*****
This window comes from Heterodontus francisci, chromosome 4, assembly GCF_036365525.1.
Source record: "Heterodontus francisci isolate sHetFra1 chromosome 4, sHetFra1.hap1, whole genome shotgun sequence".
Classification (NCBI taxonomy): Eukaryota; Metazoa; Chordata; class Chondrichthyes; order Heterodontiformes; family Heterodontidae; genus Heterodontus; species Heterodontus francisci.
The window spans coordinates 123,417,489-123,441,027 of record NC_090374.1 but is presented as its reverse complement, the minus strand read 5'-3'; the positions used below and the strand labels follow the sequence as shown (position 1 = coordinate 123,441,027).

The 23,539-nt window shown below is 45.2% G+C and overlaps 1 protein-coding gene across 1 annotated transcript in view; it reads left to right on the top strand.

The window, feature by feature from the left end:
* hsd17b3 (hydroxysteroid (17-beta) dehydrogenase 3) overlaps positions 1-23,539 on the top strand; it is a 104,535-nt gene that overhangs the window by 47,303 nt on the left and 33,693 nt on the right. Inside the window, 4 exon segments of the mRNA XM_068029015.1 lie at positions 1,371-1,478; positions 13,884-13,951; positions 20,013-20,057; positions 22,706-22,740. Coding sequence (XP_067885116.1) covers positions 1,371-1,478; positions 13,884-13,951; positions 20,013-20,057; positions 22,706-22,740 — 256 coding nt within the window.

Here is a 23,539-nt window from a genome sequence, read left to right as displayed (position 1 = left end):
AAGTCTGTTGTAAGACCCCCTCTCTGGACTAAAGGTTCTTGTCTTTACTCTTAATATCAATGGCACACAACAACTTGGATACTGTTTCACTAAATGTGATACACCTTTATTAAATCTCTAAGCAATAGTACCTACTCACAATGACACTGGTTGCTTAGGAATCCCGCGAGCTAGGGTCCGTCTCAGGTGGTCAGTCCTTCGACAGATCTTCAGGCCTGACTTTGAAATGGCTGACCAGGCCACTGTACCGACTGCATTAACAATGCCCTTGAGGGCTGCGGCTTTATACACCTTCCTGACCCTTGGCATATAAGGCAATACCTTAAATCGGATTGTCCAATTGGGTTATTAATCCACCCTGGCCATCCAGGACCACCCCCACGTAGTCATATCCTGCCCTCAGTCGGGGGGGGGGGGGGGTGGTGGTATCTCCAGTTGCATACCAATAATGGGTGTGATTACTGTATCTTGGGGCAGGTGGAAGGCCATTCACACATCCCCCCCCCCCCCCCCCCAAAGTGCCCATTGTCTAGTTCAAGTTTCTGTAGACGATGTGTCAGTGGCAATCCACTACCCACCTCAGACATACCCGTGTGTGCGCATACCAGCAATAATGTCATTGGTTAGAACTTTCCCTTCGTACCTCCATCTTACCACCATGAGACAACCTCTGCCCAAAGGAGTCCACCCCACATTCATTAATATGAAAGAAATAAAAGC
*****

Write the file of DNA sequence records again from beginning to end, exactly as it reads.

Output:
This window comes from Heterodontus francisci, chromosome 4, assembly GCF_036365525.1.
Source record: "Heterodontus francisci isolate sHetFra1 chromosome 4, sHetFra1.hap1, whole genome shotgun sequence".
Classification (NCBI taxonomy): Eukaryota; Metazoa; Chordata; class Chondrichthyes; order Heterodontiformes; family Heterodontidae; genus Heterodontus; species Heterodontus francisci.
The window spans coordinates 123,417,489-123,441,027 of record NC_090374.1 but is presented as its reverse complement, the minus strand read 5'-3'; the positions used below and the strand labels follow the sequence as shown (position 1 = coordinate 123,441,027).

The 23,539-nt window shown below is 45.2% G+C and overlaps 1 protein-coding gene across 1 annotated transcript in view; it reads left to right on the top strand.

The window, feature by feature from the left end:
* hsd17b3 (hydroxysteroid (17-beta) dehydrogenase 3) overlaps positions 1-23,539 on the top strand; it is a 104,535-nt gene that overhangs the window by 47,303 nt on the left and 33,693 nt on the right. Inside the window, 4 exon segments of the mRNA XM_068029015.1 lie at positions 1,371-1,478; positions 13,884-13,951; positions 20,013-20,057; positions 22,706-22,740. Coding sequence (XP_067885116.1) covers positions 1,371-1,478; positions 13,884-13,951; positions 20,013-20,057; positions 22,706-22,740 — 256 coding nt within the window.

Here is a 23,539-nt window from a genome sequence, read left to right as displayed (position 1 = left end):
AAGTCTGTTGTAAGACCCCCTCTCTGGACTAAAGGTTCTTGTCTTTACTCTTAATATCAATGGCACACAACAACTTGGATACTGTTTCACTAAATGTGATACACCTTTATTAAATCTCTAAGCAATAGTACCTACTCACAATGACACTGGTTGCTTAGGAATCCCGCGAGCTAGGGTCCGTCTCAGGTGGTCAGTCCTTCGACAGATCTTCAGGCCTGACTTTGAAATGGCTGACCAGGCCACTGTACCGACTGCATTAACAATGCCCTTGAGGGCTGCGGCTTTATACACCTTCCTGACCCTTGGCATATAAGGCAATACCTTAAATCGGATTGTCCAATTGGGTTATTAATCCACCCTGGCCATCCAGGACCACCCCCACGTAGTCATATCCTGCCCTCAGTCGGGGGGGGGGGGGGGTGGTGGTATCTCCAGTTGCATACCAATAATGGGTGTGATTACTGTATCTTGGGGCAGGTGGAAGGCCATTCACACATCCCCCCCCCCCCCCCCCCAAAGTGCCCATTGTCTAGTTCAAGTTTCTGTAGACGATGTGTCAGTGGCAATCCACTACCCACCTCAGACATACCCGTGTGTGCGCATACCAGCAATAATGTCATTGGTTAGAACTTTCCCTTCGTACCTCCATCTTACCACCATGAGACAACCTCTGCCCAAAGGAGTCCACCCCACATTCATTAATATGAAAGAAATAAAAGC